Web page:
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Since they were born, you’ve taken care of them, provided for them, and even though they may be grown and gone– and may even have children of their own– the odds are they are an important part of your comprehensive estate plan.

So how much do your adult children need to know– if anything– about your estate plan and/or your financial status?

Every family dynamic is different. Some are close, while some are estranged. Some parents are healthy, while others are declining. All of this factors into the decision on how much if anything adult children should know. To answer the question, you have to understand the purposes of estate planning. A guide to what your children need to know is a helpful tool, as well.
First, an estate plan includes a will and/or trusts (and often Medicaid planning) that can safeguard your assets during your life and in the event of your future disability, protecting them from creditors and nursing home bills. After you’re gone, your estate plan will distribute your assets to your beneficiaries in accordance with your wishes.
Generally, a parent will designate an adult child to serve as their primary or successor executor or trustee. An adult child is also often chosen as their agent or successor agent on a healthcare proxy or power of attorney, giving them the power to make healthcare and/or financial decisions in the event the parent becomes disabled.
At a minimum, parents should consider either providing copies of these important documents to such designated children or informing them where the documents have been safeguarded, so they can be accessed when needed.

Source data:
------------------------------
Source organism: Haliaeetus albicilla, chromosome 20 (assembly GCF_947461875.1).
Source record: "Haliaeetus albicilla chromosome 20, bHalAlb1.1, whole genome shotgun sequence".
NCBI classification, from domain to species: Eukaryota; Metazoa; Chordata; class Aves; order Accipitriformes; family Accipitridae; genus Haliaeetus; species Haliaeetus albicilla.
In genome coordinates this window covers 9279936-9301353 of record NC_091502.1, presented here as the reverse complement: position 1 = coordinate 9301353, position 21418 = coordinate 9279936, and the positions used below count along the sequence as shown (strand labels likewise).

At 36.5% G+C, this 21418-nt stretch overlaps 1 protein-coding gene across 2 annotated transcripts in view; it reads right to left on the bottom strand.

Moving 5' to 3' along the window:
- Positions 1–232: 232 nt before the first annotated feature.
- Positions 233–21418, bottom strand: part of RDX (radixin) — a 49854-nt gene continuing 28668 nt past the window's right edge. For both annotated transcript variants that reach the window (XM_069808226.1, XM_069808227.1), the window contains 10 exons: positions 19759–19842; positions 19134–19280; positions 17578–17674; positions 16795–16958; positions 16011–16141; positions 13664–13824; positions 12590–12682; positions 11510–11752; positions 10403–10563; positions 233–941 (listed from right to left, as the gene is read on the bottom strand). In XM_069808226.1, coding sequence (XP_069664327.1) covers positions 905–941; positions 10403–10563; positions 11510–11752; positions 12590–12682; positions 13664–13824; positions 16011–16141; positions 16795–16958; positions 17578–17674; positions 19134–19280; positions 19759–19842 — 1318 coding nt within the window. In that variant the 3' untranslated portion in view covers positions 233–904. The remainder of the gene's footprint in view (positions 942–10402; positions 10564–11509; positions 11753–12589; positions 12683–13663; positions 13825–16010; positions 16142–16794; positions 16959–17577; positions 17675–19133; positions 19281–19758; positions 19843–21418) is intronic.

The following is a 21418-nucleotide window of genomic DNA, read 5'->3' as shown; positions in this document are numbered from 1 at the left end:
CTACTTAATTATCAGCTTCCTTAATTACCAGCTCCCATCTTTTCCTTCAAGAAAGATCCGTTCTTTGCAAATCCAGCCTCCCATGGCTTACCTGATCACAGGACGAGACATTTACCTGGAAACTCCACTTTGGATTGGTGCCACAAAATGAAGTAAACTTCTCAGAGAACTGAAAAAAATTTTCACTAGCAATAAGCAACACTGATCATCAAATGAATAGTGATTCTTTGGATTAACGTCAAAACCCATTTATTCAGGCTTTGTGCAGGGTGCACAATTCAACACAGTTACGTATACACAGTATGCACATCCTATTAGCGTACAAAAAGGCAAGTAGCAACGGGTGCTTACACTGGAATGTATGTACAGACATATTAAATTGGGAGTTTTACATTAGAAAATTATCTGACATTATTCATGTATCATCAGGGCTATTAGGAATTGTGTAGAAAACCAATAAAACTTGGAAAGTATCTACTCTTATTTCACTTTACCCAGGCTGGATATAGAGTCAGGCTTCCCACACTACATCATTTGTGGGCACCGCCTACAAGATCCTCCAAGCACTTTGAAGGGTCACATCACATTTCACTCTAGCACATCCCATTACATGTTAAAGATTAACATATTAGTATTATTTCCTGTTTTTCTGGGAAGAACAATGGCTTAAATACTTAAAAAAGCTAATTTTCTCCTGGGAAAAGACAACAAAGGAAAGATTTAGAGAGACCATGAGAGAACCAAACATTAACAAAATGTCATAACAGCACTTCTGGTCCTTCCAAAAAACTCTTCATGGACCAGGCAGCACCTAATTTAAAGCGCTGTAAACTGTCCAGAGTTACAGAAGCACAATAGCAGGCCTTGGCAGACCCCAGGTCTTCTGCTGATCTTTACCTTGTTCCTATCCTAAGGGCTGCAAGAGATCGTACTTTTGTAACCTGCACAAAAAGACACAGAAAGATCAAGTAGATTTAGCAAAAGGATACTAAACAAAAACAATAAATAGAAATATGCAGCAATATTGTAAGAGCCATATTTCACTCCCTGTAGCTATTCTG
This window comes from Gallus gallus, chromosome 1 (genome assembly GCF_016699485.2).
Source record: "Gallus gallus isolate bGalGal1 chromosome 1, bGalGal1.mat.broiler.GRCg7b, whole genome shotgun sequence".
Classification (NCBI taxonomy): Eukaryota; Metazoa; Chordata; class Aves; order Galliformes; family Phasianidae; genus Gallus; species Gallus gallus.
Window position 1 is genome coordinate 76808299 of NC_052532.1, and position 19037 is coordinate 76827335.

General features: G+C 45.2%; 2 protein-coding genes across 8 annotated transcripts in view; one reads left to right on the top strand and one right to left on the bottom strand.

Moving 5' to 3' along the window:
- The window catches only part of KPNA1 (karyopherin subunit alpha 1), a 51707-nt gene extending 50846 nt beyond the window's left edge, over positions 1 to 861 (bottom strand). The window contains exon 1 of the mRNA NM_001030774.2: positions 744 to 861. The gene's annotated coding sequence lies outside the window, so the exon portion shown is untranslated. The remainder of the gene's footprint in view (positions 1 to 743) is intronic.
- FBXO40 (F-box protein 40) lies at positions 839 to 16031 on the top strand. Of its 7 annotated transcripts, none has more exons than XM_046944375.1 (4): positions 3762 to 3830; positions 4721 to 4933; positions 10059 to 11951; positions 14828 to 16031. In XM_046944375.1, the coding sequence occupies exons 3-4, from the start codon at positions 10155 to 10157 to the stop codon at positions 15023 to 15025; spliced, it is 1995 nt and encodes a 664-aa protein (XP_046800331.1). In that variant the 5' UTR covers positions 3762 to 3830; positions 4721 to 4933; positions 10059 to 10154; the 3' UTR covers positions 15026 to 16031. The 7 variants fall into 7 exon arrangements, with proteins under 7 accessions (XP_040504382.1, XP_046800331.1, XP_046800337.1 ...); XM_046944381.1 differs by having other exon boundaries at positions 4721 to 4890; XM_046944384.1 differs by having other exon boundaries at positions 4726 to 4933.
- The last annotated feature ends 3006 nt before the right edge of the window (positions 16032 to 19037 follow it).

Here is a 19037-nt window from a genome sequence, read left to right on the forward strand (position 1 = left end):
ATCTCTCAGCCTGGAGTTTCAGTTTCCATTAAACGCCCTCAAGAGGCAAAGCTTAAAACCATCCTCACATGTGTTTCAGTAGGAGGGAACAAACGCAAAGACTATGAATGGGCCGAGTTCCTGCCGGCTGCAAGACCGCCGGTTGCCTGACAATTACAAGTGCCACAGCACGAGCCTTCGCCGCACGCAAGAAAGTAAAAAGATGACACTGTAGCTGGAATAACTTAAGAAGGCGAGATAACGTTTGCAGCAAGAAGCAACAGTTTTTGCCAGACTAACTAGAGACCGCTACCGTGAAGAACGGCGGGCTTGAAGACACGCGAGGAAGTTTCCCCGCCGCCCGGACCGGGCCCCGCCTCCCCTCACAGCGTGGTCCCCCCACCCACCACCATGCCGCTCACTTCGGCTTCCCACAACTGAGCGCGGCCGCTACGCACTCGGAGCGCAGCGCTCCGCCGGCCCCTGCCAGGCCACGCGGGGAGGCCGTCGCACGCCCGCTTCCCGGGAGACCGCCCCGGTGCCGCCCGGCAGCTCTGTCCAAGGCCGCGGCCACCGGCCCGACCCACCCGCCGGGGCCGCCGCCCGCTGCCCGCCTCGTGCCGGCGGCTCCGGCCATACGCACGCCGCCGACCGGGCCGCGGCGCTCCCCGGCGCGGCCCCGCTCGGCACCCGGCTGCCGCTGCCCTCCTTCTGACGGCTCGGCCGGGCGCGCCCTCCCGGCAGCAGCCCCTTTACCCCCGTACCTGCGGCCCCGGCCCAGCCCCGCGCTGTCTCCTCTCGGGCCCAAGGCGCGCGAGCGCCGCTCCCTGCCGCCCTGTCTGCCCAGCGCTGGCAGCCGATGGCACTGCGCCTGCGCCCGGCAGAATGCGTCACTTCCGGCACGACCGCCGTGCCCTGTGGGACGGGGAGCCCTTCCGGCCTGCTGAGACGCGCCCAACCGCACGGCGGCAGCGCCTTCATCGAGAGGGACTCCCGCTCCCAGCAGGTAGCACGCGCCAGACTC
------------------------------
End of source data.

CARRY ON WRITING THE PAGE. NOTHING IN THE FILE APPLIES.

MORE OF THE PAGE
Some arguments in favor of providing more specifics on financial status to adult children include, but aren’t limited to:

  • the children’s peace of mind that comes from transparency over the parent’s ability to afford long-term care if needed,
  • knowing the parent’s wishes via a Living Will regarding end-of-life decisions (such as do not resuscitate orders, feeding tubes, etc.), and
  • knowing someone has been chosen as agent for financial and medical decision-making in case it becomes necessary.

Some argue that grown children expecting a future windfall inheritance may stress less over their own retirement planning and could focus on their shorter-term financial obligations– like buying a home or paying for college. Likewise, if grandparents are providing for their grandchildren’s education, the parents can shift their focus– and funds– from college fund planning to retirement planning.

Those against full disclosure of anticipated bequests or parent’s financial status argue that the intended recipients may become lazy knowing that big money is coming in the future.

A skilled estate planning attorney can help you work through what’s best in your particular situation.

If you need assistance with an initial estate plan, or would like to modify an existing one, the wills, trusts and estate planning attorneys at Merlino & Gonzalez can help you. Contact us today to schedule a consultation.

From our offices in Staten Island, New York and East Brunswick, New Jersey, we represent clients in both states in all aspects of trust and estate planning law.